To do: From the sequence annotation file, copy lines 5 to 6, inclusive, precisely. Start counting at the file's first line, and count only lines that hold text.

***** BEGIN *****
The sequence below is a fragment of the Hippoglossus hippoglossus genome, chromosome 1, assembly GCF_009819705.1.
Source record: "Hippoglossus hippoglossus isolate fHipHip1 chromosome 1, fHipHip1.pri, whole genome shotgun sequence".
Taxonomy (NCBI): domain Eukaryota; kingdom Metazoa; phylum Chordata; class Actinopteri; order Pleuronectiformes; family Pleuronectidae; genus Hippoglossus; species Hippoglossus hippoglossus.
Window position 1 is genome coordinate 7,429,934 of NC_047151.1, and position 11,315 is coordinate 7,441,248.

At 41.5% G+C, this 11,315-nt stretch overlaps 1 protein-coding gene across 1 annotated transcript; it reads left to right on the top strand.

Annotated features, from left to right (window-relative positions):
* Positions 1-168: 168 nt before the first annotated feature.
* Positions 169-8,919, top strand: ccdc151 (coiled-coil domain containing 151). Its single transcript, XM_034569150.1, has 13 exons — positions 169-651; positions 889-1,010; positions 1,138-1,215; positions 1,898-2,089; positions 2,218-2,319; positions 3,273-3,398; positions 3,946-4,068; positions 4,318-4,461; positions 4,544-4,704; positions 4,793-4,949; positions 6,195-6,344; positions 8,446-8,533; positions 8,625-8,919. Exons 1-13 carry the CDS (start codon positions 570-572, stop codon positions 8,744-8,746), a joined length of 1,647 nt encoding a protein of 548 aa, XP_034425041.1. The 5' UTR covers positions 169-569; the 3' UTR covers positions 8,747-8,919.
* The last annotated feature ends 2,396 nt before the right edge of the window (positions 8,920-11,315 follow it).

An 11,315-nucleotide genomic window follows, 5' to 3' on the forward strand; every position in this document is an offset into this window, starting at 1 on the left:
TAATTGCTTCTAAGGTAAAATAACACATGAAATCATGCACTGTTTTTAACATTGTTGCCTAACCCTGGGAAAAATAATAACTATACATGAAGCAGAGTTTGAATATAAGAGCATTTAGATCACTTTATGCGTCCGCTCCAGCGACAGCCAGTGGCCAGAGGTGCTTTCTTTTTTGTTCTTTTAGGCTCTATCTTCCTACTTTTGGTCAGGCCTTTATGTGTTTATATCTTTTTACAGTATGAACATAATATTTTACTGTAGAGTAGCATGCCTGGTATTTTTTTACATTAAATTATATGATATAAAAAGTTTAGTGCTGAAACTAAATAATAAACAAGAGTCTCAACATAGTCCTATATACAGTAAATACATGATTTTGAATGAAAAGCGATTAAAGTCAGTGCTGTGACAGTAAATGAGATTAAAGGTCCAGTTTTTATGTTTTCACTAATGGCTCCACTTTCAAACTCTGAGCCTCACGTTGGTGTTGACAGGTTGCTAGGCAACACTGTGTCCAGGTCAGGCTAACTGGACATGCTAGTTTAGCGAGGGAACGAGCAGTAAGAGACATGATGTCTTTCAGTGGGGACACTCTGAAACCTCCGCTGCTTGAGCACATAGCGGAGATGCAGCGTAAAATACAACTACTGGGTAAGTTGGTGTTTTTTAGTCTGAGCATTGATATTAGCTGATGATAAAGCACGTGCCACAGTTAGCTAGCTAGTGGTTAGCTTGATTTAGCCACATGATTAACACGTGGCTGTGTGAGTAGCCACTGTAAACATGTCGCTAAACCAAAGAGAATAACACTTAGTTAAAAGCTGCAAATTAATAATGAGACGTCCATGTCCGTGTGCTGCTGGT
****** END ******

At 41.5% G+C, this 11,315-nt stretch overlaps 1 protein-coding gene across 1 annotated transcript; it reads left to right on the top strand.

Annotated features, from left to right (window-relative positions):